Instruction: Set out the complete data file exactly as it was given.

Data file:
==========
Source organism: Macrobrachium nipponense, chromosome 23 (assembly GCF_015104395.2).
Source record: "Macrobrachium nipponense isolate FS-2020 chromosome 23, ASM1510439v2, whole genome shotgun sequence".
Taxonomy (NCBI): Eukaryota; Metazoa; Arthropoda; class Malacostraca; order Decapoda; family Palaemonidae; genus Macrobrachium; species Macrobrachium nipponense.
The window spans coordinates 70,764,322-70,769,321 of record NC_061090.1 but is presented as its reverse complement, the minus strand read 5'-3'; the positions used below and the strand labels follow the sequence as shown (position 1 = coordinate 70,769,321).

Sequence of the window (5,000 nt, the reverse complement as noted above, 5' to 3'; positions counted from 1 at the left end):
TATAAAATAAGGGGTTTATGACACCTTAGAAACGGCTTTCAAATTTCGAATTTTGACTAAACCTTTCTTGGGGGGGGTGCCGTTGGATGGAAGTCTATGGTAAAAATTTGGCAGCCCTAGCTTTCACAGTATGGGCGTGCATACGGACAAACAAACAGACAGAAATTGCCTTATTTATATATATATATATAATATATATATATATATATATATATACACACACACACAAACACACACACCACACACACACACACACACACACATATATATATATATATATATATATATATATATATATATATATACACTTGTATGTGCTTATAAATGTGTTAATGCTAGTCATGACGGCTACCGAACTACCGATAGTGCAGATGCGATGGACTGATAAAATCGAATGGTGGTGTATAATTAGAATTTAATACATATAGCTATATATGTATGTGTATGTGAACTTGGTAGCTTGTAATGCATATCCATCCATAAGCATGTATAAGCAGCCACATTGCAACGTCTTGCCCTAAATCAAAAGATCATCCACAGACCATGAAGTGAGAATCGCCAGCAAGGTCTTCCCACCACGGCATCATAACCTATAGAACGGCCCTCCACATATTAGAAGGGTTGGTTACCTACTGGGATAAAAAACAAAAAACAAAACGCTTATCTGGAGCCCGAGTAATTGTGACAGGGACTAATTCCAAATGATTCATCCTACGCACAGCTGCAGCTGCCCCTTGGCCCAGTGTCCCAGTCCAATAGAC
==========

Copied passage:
Source organism: Macrobrachium nipponense, chromosome 23 (assembly GCF_015104395.2).
Source record: "Macrobrachium nipponense isolate FS-2020 chromosome 23, ASM1510439v2, whole genome shotgun sequence".
Taxonomy (NCBI): Eukaryota; Metazoa; Arthropoda; class Malacostraca; order Decapoda; family Palaemonidae; genus Macrobrachium; species Macrobrachium nipponense.
The window spans coordinates 70,764,322-70,769,321 of record NC_061090.1 but is presented as its reverse complement, the minus strand read 5'-3'; the positions used below and the strand labels follow the sequence as shown (position 1 = coordinate 70,769,321).

Sequence of the window (5,000 nt, the reverse complement as noted above, 5' to 3'; positions counted from 1 at the left end):
TATAAAATAAGGGGTTTATGACACCTTAGAAACGGCTTTCAAATTTCGAATTTTGACTAAACCTTTCTTGGGGGGGGTGCCGTTGGATGGAAGTCTATGGTAAAAATTTGGCAGCCCTAGCTTTCACAGTATGGGCGTGCATACGGACAAACAAACAGACAGAAATTGCCTTATTTATATATATATATATAATATATATATATATATATATATATACACACACACACAAACACACACACCACACACACACACACACACACACATATATATATATATATATATATATATATATATATATATATATACACTTGTATGTGCTTATAAATGTGTTAATGCTAGTCATGACGGCTACCGAACTACCGATAGTGCAGATGCGATGGACTGATAAAATCGAATGGTGGTGTATAATTAGAATTTAATACATATAGCTATATATGTATGTGTATGTGAACTTGGTAGCTTGTAATGCATATCCATCCATAAGCATGTATAAGCAGCCACATTGCAACGTCTTGCCCTAAATCAAAAGATCATCCACAGACCATGAAGTGAGAATCGCCAGCAAGGTCTTCCCACCACGGCATCATAACCTATAGAACGGCCCTCCACATATTAGAAGGGTTGGTTACCTACTGGGATAAAAAACAAAAAACAAAACGCTTATCTGGAGCCCGAGTAATTGTGACAGGGACTAATTCCAAATGATTCATCCTACGCACAGCTGCAGCTGCCCCTTGGCCCAGTGTCCCAGTCCAATAGAC